Bankruptcy Attorney and Certified Public Accountant

Individual Tax Representation After Bankruptcy

Written by Dallas Bankruptcy and Tax Attorney William F. Kunofsky, JD, CPA on Thursday, 20 October 2011.

Creative Solutions To Tax Problems

Individual Tax Representation After Bankruptcy

Often taxpayers that were debtors in a dismissed or discharged bankruptcy will continue to have tax problems after bankruptcy. Frequently the debtor is unaware the Internal Revenue Service and other taxing authorities claims have not been discharged and are ready to collect the remaining liabilities. Representation of these taxpayers is different than other taxpayers and often quite challenging.

Normally, there are several options available to a taxpayer to resolve a tax problem. These methods include payment in full, an installment agreement, filing of an offer in compromise, Chapter 7 bankruptcy, and Chapters 13 or 11. A debtor having exercised bankruptcy options must carefully choose the options remaining after the filing of a bankruptcy. The options will change based upon whether the debtor received a discharge in the bankruptcy or was dismissed.

A debtor granted a discharge in a Chapter 7 is not eligible for another discharge in Ch. 7 for eight years. See 11 U.S.C. 727(a)(8). A debtor granted a discharge in a Chapter 7 is not eligible for another discharge in Ch. 13 for four years afterwards. See 11 U.S.C. 1328(f)(1). A debtor granted a discharge in a Chapter 13 is not eligible for another discharge in Ch. 13 for two years afterwards. See 11 U.S.C. 1328(f)(2).

Debtors dismissed after filing Chapter 7, Chapter 11, or Chapter 13 may file a second bankruptcy if the dismissal is without prejudice to filing. The attorney must be careful to timely file motions to continue the stay or the automatic stay will automatically lift or not be imposed.

Post-petition and priority taxes are not discharged after the filing of bankruptcy. The IRS will often fail to correctly determine if taxes were discharged.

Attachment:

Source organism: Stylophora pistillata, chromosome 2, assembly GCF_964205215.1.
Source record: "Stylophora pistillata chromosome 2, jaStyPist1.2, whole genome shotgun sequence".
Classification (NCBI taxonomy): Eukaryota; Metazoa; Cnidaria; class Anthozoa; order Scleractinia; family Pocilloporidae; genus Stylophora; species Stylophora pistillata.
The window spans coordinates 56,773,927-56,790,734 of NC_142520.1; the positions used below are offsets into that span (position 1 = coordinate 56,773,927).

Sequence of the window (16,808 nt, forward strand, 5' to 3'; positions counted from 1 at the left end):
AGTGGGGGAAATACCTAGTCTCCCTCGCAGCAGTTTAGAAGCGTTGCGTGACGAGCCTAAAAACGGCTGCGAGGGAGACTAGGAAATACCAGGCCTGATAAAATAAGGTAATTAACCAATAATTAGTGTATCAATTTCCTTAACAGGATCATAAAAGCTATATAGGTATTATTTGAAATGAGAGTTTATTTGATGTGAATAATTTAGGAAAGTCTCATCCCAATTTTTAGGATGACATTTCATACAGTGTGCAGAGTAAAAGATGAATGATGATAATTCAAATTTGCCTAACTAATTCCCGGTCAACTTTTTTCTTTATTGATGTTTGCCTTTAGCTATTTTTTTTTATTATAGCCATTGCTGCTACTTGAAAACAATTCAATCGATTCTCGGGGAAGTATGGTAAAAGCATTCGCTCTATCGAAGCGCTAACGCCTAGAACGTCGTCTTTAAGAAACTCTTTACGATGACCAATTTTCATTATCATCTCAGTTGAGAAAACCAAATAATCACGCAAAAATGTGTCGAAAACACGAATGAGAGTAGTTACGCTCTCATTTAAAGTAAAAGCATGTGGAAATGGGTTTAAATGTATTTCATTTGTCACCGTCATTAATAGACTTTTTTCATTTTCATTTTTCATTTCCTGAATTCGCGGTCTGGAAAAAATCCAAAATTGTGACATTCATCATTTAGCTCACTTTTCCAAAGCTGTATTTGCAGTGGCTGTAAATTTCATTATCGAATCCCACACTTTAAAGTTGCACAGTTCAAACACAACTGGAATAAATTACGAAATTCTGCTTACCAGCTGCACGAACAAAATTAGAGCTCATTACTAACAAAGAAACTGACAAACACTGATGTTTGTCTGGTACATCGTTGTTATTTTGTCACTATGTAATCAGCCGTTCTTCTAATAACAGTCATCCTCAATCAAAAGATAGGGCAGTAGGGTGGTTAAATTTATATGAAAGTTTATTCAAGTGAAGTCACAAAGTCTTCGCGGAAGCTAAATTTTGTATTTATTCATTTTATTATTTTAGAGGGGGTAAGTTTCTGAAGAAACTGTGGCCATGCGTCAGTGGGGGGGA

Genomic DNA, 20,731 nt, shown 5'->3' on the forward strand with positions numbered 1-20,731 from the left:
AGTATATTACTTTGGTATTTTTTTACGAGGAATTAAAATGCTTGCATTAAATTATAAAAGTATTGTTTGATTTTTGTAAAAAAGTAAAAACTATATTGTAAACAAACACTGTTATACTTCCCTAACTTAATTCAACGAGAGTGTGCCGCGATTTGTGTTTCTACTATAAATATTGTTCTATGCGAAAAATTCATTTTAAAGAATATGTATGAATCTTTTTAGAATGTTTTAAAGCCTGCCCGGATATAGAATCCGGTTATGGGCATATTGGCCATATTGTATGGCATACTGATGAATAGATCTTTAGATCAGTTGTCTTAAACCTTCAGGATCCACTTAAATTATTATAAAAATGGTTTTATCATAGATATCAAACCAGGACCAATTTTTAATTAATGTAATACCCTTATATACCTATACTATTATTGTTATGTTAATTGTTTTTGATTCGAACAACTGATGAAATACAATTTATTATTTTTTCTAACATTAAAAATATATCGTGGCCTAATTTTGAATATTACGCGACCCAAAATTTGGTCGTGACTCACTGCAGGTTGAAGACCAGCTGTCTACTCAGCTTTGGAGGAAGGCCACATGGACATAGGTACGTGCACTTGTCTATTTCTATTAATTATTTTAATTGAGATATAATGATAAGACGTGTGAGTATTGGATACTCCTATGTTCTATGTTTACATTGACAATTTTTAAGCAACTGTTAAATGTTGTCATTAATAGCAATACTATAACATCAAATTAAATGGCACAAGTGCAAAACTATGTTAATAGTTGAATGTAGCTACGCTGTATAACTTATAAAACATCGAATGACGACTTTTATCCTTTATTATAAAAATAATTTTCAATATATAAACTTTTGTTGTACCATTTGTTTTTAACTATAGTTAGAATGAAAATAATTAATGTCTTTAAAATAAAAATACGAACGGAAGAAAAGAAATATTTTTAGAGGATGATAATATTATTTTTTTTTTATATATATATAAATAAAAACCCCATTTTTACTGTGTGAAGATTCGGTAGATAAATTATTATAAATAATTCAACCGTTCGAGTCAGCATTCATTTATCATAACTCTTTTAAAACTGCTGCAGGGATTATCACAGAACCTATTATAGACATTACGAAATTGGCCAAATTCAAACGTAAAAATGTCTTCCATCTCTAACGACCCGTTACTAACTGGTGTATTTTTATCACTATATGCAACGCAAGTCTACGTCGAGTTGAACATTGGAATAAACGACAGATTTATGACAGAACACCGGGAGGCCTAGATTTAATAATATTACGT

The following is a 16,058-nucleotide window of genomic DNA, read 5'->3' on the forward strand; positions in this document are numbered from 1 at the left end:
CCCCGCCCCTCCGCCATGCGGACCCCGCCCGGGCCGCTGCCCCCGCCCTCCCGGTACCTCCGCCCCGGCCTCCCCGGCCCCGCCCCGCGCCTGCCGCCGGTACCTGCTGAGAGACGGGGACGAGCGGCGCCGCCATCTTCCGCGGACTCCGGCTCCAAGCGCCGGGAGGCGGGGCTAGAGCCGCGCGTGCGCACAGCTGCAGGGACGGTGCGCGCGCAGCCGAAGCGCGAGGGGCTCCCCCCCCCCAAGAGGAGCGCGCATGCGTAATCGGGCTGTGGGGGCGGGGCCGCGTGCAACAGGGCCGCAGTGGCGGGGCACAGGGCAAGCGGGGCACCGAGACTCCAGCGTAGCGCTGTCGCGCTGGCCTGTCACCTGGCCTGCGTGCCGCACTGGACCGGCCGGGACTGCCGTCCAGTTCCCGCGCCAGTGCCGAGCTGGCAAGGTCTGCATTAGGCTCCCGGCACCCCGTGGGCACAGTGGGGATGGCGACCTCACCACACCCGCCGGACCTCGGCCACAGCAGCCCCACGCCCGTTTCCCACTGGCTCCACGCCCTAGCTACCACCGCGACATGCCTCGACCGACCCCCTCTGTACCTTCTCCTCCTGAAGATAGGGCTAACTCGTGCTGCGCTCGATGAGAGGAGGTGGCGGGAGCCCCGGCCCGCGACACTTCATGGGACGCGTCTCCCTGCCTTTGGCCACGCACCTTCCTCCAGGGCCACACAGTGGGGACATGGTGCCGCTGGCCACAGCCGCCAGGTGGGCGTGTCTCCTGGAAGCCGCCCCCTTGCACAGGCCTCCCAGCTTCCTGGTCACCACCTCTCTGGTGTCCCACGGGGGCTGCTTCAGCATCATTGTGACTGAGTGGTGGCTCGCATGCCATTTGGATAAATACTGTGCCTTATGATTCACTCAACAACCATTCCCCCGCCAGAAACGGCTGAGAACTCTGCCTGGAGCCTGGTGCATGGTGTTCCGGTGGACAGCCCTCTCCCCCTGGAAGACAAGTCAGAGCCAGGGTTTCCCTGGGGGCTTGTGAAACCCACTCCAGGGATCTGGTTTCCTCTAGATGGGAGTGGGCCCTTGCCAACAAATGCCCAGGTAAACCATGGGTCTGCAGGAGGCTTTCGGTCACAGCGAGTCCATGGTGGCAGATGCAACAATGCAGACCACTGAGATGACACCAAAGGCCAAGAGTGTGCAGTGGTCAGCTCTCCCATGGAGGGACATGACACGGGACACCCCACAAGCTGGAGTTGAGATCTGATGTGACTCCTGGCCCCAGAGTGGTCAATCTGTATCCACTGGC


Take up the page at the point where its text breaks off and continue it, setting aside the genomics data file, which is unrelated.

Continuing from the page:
Filing the bankruptcy extends the statute of limitations for collection for the time in the bankruptcy and for six months thereafter. See 26 U.S.C. 6503(b). The original statute of limitations for collections is 10 years after the date of assessment.

Taxpayers receiving a dismissal of their bankruptcy will still owe their creditors. Payments under a reorganization that is dismissed may be reapplied under normal rules and not under the plan of reorganization. Therefore, dismissal frequently results in application of the payments received to the least favorable liabilities owed to the taxing authority.

Taxpayers that have perfected liens that attach to exempt assets may be surprised that the IRS still seeks to collect after discharge. This is because the federal tax lien preempts state property exemptions as well as some taxes may not be dischargeable. Review of the debtor's schedules may help to determine the amount of the tax debt surviving the bankruptcy.

Taxpayers may still qualify for installment agreements, offers in compromise, innocent spouse and other forms of relief from immediate seizure or levy after bankruptcy. It is important to remember that the taxpayer should also consider the filing of a Chapter 13 even if a previous discharge was received. The living standards applied by the IRS in evaluating allowable living expense may or may not produce a higher payment than a Chapter 13.

Taxpayers who have been dismissed from their bankruptcy may be forced into negotiations for an installment agreement if the dismissal was with prejudice or face levy or seizure. Often the IRS is not the only creditor and seeking an offer in compromise will not resolve other debt issues. A bankruptcy after dismissal may be a preferable choice as the bankruptcy will be a broader form of relief and deals with all creditors. The debtor may have to wait for the prejudice period to expire prior to filing.

It is very important to review the IRS transcripts to determine the effects of the bankruptcy on taxpayer’s account. Transcripts will also show current balance, dates tax returns were filed, dates liens were filed, and subsequent assessments of tax. Transcripts are easily obtained from the IRS. A power of attorney, form 2848, is required to access client information and to represent the taxpayer. Additional important information may be obtained under the Freedom of Information Act.

Taxpayers must be careful to quickly review their tax liabilities and their bankruptcy schedules to determine the best choices for dealing with tax liabilities after bankruptcy. Failure to be in compliance in filing returns with the taxing authority may severely limit options for negotiations. Acting quickly may save unpleasant consequences and help to minimize the amount to be repaid to the IRS or other tax authority. Attorneys should work closely with their clients to obtain results that benefit their client.

Bio: William F. Kunofsky CPA JD practices primarily in Tax Representation and Bankruptcy and can be reached at 214-369-1040.

This article is not intended as legal or tax advice. Readers are requested to seek legal counsel for advice. This article is for educational purposes only. Copyright ©2011 William F. Kunofsky. All Rights Reserved.

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10300 N. Central Expy STE 252 - Dallas, TX 75231 - Phone: 214-369-1040